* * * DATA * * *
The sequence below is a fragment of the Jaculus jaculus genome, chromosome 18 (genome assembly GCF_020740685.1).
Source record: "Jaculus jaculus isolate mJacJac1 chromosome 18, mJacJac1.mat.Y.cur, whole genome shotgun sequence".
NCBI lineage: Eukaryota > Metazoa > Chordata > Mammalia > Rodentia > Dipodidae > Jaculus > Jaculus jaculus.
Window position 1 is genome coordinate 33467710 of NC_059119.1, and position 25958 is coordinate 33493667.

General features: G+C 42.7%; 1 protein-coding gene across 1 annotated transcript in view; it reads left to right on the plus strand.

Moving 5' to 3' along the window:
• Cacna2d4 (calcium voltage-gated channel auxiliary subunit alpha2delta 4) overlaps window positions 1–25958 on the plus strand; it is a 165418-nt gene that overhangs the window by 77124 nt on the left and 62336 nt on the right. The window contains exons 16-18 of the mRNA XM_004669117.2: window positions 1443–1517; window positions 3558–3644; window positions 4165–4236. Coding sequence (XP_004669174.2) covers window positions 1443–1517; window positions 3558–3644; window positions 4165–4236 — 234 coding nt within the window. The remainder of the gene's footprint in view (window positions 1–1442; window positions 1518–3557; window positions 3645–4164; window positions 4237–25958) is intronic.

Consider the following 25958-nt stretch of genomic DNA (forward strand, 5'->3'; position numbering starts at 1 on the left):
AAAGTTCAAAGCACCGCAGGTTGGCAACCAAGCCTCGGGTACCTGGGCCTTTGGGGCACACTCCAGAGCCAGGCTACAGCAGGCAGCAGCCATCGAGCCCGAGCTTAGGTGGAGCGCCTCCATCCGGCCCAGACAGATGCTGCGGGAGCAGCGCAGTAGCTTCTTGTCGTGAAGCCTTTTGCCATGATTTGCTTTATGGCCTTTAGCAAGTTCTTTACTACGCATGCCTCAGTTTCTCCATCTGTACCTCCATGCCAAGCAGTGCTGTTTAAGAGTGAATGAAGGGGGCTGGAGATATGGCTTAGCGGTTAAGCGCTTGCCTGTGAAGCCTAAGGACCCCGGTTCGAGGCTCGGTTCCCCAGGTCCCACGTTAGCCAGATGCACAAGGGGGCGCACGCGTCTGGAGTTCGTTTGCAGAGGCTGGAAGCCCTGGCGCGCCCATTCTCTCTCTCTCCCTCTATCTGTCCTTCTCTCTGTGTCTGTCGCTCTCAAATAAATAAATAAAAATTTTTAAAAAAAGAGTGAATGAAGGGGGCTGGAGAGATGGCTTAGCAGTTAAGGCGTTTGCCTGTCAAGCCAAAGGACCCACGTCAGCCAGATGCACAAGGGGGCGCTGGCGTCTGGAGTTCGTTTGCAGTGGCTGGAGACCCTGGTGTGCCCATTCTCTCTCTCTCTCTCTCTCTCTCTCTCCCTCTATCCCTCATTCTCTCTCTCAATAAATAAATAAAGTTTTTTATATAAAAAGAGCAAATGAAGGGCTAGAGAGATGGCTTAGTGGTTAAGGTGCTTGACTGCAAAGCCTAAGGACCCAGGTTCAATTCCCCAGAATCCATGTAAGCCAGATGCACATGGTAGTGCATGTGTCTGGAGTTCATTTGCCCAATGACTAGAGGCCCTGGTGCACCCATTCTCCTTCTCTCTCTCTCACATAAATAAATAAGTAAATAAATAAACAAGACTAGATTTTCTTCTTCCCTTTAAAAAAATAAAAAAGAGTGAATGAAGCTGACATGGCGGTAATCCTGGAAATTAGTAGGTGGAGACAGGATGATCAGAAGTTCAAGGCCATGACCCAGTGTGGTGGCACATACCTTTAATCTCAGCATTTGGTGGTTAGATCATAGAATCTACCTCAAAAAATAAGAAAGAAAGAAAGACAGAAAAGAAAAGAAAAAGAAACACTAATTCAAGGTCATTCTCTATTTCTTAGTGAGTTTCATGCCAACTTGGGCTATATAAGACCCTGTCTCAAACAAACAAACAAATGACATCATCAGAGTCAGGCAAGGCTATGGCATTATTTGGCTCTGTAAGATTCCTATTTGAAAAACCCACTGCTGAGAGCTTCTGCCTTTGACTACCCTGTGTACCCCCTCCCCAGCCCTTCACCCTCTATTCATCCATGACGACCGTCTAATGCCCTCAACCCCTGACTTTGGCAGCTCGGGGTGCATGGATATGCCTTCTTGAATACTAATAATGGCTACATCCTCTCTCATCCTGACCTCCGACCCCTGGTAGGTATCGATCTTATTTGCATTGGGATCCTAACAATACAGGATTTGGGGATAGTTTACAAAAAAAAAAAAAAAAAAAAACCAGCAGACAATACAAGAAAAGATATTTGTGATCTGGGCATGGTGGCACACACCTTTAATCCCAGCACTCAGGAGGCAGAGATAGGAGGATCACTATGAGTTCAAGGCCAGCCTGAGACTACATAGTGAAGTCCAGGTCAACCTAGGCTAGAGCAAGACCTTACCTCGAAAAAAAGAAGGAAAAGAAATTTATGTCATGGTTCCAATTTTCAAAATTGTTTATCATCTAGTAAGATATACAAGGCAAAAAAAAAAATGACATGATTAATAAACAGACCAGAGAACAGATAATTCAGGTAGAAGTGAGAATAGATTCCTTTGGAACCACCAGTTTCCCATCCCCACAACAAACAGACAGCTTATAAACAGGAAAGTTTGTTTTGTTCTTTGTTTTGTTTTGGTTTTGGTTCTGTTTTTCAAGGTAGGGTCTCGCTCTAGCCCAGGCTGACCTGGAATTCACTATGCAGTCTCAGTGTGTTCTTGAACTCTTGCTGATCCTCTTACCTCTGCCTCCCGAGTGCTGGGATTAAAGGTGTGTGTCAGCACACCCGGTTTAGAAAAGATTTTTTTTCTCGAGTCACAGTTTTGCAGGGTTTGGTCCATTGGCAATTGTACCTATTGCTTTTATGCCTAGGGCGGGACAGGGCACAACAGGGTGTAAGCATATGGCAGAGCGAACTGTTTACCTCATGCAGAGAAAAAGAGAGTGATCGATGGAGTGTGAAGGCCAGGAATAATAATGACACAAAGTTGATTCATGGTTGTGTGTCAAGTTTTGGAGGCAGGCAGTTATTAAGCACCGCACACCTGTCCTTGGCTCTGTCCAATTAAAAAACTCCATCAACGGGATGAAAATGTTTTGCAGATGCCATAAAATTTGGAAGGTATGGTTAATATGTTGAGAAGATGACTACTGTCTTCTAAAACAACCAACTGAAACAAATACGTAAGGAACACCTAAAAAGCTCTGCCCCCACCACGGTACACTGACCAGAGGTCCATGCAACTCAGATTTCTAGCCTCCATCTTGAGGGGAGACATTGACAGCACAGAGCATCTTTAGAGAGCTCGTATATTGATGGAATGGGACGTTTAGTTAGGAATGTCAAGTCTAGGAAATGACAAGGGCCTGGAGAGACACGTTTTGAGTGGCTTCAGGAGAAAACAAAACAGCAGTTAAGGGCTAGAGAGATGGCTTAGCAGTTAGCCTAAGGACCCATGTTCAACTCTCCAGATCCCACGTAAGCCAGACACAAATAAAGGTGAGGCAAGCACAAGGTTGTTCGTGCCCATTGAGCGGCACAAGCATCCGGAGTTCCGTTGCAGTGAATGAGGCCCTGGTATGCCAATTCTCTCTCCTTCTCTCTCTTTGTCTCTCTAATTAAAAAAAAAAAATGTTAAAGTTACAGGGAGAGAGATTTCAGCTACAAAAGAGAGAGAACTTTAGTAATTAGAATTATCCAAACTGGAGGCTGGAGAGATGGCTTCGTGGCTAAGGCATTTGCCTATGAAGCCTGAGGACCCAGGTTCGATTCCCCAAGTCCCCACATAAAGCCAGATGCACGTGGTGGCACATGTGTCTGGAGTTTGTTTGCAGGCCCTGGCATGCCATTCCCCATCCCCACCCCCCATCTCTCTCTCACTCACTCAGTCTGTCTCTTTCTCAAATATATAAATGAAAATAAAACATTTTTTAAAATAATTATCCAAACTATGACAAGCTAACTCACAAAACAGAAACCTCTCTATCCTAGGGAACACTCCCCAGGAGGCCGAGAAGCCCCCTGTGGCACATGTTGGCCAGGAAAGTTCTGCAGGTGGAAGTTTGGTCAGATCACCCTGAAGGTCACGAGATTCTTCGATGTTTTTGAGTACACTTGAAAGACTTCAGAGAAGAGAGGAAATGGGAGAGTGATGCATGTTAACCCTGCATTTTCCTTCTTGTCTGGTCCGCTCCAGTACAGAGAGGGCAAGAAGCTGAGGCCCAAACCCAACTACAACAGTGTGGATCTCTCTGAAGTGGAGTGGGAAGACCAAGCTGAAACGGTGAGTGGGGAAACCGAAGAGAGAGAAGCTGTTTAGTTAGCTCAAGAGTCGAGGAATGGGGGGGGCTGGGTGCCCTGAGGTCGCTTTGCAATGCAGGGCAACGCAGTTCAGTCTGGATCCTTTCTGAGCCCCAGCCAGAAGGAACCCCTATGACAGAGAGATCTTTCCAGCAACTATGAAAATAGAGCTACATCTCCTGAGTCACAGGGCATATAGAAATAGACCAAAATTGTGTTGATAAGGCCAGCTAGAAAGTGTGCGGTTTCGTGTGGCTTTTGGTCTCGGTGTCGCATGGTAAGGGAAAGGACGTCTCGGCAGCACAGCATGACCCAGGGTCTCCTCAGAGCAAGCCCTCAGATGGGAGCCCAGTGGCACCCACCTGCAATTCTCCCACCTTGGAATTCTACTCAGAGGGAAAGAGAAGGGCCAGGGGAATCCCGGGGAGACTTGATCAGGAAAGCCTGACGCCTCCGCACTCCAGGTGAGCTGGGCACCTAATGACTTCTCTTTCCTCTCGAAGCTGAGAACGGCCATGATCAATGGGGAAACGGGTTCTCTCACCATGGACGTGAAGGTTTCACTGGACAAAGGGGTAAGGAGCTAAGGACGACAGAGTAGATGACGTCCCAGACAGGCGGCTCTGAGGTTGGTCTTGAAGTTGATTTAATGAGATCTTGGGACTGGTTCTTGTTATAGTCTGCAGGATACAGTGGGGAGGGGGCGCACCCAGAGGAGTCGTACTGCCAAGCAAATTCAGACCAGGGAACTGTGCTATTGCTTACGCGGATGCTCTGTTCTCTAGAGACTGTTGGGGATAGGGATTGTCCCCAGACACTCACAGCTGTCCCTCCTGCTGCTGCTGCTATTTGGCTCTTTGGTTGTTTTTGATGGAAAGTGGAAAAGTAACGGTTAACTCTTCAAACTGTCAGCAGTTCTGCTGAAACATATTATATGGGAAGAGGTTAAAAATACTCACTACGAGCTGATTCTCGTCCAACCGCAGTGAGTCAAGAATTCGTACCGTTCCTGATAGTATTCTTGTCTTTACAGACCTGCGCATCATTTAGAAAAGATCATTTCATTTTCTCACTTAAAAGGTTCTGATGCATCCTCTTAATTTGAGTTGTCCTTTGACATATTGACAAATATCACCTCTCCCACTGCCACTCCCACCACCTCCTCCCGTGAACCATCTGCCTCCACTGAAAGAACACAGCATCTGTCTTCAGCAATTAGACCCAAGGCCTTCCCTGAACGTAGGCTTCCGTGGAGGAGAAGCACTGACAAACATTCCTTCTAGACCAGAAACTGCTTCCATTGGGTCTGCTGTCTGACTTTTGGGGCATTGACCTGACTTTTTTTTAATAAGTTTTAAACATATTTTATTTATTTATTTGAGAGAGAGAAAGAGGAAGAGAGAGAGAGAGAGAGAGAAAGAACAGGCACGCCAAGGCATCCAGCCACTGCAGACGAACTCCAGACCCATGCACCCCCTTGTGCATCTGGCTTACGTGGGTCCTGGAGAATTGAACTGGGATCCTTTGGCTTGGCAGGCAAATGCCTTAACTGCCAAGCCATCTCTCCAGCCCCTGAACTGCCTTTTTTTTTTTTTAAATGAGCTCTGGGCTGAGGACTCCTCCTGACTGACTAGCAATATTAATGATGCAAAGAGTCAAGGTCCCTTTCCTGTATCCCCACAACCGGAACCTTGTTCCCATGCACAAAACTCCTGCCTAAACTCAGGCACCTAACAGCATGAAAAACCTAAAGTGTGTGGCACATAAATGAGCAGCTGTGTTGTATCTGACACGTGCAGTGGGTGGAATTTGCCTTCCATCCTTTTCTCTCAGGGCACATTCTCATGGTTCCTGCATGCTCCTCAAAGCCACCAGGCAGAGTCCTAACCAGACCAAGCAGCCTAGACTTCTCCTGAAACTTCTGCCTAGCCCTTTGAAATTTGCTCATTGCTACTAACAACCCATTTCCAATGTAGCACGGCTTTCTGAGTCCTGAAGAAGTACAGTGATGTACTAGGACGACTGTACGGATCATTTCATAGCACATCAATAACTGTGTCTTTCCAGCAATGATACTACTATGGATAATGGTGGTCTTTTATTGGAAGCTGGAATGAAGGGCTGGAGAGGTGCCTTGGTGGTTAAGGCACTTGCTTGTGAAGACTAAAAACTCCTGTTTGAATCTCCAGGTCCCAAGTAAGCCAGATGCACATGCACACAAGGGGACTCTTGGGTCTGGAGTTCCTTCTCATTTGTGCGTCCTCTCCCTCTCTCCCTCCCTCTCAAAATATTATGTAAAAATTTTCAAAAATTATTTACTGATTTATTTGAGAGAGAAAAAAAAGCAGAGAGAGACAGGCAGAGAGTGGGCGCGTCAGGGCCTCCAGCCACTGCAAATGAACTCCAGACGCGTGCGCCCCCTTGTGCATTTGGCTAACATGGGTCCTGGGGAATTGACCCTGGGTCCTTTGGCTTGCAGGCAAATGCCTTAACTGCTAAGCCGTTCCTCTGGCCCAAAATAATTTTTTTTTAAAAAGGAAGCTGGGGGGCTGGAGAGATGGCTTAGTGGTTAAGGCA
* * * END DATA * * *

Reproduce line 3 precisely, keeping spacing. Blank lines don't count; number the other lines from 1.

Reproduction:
NCBI lineage: Eukaryota > Metazoa > Chordata > Mammalia > Rodentia > Dipodidae > Jaculus > Jaculus jaculus.